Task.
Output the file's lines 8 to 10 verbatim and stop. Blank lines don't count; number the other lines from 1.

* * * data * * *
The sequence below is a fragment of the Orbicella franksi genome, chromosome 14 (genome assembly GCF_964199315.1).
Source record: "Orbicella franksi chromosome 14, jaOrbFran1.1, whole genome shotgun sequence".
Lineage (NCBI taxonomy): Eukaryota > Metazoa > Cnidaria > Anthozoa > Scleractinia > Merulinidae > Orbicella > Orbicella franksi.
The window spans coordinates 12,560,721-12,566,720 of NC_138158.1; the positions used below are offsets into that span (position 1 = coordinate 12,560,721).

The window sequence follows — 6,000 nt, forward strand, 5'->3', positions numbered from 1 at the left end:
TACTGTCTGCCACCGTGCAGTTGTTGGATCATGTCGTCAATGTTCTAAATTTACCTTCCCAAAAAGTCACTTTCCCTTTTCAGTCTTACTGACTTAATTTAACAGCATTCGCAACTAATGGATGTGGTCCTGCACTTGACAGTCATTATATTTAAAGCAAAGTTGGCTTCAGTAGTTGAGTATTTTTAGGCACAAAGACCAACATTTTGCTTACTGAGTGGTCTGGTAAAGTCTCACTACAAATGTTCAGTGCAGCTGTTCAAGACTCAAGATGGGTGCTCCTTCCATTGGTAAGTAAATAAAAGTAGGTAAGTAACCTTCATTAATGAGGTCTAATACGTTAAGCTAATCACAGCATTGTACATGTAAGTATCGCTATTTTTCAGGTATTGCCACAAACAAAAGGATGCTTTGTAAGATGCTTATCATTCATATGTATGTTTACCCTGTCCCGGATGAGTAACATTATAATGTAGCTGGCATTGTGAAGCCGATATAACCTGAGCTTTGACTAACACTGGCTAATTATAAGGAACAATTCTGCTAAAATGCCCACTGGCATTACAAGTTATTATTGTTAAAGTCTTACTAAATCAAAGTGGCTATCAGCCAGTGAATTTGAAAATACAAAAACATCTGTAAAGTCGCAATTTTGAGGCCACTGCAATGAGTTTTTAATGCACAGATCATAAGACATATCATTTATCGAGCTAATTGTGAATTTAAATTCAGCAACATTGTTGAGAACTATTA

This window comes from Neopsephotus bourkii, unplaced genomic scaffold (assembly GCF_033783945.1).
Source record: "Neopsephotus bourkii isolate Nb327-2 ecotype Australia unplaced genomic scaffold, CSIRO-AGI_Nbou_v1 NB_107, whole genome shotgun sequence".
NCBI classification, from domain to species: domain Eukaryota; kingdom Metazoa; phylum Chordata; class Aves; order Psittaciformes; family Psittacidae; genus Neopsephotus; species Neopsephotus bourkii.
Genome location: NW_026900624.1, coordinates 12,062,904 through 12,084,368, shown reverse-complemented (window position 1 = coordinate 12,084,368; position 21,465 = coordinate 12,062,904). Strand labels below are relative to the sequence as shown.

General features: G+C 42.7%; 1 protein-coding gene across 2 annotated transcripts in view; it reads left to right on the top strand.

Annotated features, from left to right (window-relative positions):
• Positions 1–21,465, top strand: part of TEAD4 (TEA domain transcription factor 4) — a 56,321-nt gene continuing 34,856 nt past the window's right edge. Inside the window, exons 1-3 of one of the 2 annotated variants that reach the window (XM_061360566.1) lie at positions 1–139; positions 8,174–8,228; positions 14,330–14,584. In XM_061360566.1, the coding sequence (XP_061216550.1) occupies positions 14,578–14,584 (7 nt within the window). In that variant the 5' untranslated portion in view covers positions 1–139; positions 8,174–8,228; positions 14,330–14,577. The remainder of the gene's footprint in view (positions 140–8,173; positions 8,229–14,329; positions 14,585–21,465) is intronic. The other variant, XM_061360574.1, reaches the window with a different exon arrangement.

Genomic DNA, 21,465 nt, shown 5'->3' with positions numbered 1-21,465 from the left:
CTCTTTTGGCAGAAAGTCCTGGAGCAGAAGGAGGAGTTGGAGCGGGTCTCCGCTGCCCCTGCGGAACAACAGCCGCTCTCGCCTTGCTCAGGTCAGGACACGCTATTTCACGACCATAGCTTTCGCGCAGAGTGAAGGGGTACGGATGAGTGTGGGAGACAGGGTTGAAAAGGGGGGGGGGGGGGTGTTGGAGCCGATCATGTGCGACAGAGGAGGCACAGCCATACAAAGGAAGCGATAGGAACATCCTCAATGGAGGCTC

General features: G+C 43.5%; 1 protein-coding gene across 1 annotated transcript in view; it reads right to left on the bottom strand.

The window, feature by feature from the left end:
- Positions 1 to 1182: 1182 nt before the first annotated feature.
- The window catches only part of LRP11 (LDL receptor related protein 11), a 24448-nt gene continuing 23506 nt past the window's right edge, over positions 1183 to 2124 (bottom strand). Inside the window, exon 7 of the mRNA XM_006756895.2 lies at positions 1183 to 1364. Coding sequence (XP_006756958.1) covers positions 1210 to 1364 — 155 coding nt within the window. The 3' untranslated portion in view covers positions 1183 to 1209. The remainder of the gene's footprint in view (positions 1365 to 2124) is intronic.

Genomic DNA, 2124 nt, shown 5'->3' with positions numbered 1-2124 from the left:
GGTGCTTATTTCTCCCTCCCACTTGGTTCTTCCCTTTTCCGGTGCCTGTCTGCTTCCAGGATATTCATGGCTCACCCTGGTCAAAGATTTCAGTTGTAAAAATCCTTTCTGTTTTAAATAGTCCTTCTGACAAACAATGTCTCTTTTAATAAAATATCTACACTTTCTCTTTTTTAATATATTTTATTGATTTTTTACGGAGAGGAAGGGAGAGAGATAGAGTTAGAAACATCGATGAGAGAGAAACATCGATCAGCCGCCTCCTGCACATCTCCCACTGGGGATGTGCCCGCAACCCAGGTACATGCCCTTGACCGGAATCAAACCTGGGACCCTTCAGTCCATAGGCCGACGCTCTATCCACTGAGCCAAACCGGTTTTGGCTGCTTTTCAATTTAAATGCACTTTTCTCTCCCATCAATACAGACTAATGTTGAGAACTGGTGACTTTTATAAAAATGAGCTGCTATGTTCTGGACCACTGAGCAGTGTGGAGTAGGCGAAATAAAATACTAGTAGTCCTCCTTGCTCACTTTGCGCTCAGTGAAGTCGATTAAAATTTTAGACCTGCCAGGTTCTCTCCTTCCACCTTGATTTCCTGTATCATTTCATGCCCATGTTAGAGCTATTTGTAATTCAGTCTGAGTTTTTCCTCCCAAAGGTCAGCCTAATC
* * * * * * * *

Source record: "Neopsephotus bourkii isolate Nb327-2 ecotype Australia unplaced genomic scaffold, CSIRO-AGI_Nbou_v1 NB_107, whole genome shotgun sequence".
NCBI classification, from domain to species: domain Eukaryota; kingdom Metazoa; phylum Chordata; class Aves; order Psittaciformes; family Psittacidae; genus Neopsephotus; species Neopsephotus bourkii.
Genome location: NW_026900624.1, coordinates 12,062,904 through 12,084,368, shown reverse-complemented (window position 1 = coordinate 12,084,368; position 21,465 = coordinate 12,062,904). Strand labels below are relative to the sequence as shown.